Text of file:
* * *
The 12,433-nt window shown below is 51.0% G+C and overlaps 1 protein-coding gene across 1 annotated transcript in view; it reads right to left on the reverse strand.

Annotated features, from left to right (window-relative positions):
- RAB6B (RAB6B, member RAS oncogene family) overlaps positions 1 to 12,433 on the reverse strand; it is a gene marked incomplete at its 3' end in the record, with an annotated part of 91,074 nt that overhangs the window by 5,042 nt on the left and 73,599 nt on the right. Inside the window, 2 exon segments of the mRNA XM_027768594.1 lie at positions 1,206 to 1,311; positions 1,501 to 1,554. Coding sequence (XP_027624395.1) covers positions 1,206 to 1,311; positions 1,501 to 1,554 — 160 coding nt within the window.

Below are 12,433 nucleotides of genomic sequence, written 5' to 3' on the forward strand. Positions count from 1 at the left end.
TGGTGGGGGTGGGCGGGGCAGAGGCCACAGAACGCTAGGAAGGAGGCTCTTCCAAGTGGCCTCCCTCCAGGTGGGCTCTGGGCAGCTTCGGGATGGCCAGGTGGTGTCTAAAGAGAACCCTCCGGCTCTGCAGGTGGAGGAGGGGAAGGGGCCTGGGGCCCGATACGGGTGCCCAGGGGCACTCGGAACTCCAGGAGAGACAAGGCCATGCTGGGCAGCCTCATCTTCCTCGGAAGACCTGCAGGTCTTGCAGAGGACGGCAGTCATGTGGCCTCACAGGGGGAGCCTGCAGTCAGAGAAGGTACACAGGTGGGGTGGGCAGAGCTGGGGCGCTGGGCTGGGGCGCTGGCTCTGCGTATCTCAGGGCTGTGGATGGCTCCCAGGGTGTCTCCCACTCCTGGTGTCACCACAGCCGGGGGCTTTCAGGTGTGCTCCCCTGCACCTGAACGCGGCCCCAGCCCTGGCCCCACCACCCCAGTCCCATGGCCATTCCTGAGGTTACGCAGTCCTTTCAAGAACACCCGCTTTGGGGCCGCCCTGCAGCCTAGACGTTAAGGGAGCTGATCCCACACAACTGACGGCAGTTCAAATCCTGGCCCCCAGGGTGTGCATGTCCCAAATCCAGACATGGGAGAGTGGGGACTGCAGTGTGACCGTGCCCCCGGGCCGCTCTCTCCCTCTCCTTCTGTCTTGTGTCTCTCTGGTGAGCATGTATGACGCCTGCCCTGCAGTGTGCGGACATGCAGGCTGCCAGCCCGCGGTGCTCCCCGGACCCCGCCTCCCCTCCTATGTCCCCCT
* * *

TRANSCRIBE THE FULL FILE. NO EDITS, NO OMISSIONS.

The 12,433-nt window shown below is 51.0% G+C and overlaps 1 protein-coding gene across 1 annotated transcript in view; it reads right to left on the reverse strand.

Annotated features, from left to right (window-relative positions):
- RAB6B (RAB6B, member RAS oncogene family) overlaps positions 1 to 12,433 on the reverse strand; it is a gene marked incomplete at its 3' end in the record, with an annotated part of 91,074 nt that overhangs the window by 5,042 nt on the left and 73,599 nt on the right. Inside the window, 2 exon segments of the mRNA XM_027768594.1 lie at positions 1,206 to 1,311; positions 1,501 to 1,554. Coding sequence (XP_027624395.1) covers positions 1,206 to 1,311; positions 1,501 to 1,554 — 160 coding nt within the window.

Below are 12,433 nucleotides of genomic sequence, written 5' to 3' on the forward strand. Positions count from 1 at the left end.
TGGTGGGGGTGGGCGGGGCAGAGGCCACAGAACGCTAGGAAGGAGGCTCTTCCAAGTGGCCTCCCTCCAGGTGGGCTCTGGGCAGCTTCGGGATGGCCAGGTGGTGTCTAAAGAGAACCCTCCGGCTCTGCAGGTGGAGGAGGGGAAGGGGCCTGGGGCCCGATACGGGTGCCCAGGGGCACTCGGAACTCCAGGAGAGACAAGGCCATGCTGGGCAGCCTCATCTTCCTCGGAAGACCTGCAGGTCTTGCAGAGGACGGCAGTCATGTGGCCTCACAGGGGGAGCCTGCAGTCAGAGAAGGTACACAGGTGGGGTGGGCAGAGCTGGGGCGCTGGGCTGGGGCGCTGGCTCTGCGTATCTCAGGGCTGTGGATGGCTCCCAGGGTGTCTCCCACTCCTGGTGTCACCACAGCCGGGGGCTTTCAGGTGTGCTCCCCTGCACCTGAACGCGGCCCCAGCCCTGGCCCCACCACCCCAGTCCCATGGCCATTCCTGAGGTTACGCAGTCCTTTCAAGAACACCCGCTTTGGGGCCGCCCTGCAGCCTAGACGTTAAGGGAGCTGATCCCACACAACTGACGGCAGTTCAAATCCTGGCCCCCAGGGTGTGCATGTCCCAAATCCAGACATGGGAGAGTGGGGACTGCAGTGTGACCGTGCCCCCGGGCCGCTCTCTCCCTCTCCTTCTGTCTTGTGTCTCTCTGGTGAGCATGTATGACGCCTGCCCTGCAGTGTGCGGACATGCAGGCTGCCAGCCCGCGGTGCTCCCCGGACCCCGCCTCCCCTCCTATGTCCCCCT